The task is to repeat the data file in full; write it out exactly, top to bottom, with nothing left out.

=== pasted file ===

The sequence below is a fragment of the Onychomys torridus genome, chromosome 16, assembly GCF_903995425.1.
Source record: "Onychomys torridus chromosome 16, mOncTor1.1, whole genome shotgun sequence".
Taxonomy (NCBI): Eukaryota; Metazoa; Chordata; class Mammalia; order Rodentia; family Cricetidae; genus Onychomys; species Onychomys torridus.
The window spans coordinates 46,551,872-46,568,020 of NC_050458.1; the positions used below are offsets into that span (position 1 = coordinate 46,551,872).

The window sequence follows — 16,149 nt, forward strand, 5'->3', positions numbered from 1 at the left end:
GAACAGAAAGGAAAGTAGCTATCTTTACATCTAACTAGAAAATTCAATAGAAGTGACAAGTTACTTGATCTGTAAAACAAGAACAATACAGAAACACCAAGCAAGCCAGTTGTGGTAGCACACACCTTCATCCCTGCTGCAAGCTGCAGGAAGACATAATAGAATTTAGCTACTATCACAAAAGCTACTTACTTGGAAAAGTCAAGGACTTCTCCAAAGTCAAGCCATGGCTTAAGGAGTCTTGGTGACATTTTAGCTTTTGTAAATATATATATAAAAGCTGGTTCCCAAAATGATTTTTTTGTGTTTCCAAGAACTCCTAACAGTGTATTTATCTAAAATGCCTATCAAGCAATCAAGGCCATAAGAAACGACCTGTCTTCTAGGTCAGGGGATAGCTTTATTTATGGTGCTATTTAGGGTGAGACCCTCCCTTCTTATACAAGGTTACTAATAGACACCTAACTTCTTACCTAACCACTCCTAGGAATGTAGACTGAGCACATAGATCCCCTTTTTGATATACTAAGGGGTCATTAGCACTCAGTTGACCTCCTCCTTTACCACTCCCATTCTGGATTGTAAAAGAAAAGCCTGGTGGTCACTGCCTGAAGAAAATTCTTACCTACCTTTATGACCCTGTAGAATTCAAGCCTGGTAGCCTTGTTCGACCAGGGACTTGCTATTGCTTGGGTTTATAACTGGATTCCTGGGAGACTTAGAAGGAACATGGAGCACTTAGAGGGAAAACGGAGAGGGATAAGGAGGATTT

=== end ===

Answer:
The sequence below is a fragment of the Onychomys torridus genome, chromosome 16, assembly GCF_903995425.1.
Source record: "Onychomys torridus chromosome 16, mOncTor1.1, whole genome shotgun sequence".
Taxonomy (NCBI): Eukaryota; Metazoa; Chordata; class Mammalia; order Rodentia; family Cricetidae; genus Onychomys; species Onychomys torridus.
The window spans coordinates 46,551,872-46,568,020 of NC_050458.1; the positions used below are offsets into that span (position 1 = coordinate 46,551,872).

The window sequence follows — 16,149 nt, forward strand, 5'->3', positions numbered from 1 at the left end:
GAACAGAAAGGAAAGTAGCTATCTTTACATCTAACTAGAAAATTCAATAGAAGTGACAAGTTACTTGATCTGTAAAACAAGAACAATACAGAAACACCAAGCAAGCCAGTTGTGGTAGCACACACCTTCATCCCTGCTGCAAGCTGCAGGAAGACATAATAGAATTTAGCTACTATCACAAAAGCTACTTACTTGGAAAAGTCAAGGACTTCTCCAAAGTCAAGCCATGGCTTAAGGAGTCTTGGTGACATTTTAGCTTTTGTAAATATATATATAAAAGCTGGTTCCCAAAATGATTTTTTTGTGTTTCCAAGAACTCCTAACAGTGTATTTATCTAAAATGCCTATCAAGCAATCAAGGCCATAAGAAACGACCTGTCTTCTAGGTCAGGGGATAGCTTTATTTATGGTGCTATTTAGGGTGAGACCCTCCCTTCTTATACAAGGTTACTAATAGACACCTAACTTCTTACCTAACCACTCCTAGGAATGTAGACTGAGCACATAGATCCCCTTTTTGATATACTAAGGGGTCATTAGCACTCAGTTGACCTCCTCCTTTACCACTCCCATTCTGGATTGTAAAAGAAAAGCCTGGTGGTCACTGCCTGAAGAAAATTCTTACCTACCTTTATGACCCTGTAGAATTCAAGCCTGGTAGCCTTGTTCGACCAGGGACTTGCTATTGCTTGGGTTTATAACTGGATTCCTGGGAGACTTAGAAGGAACATGGAGCACTTAGAGGGAAAACGGAGAGGGATAAGGAGGATTT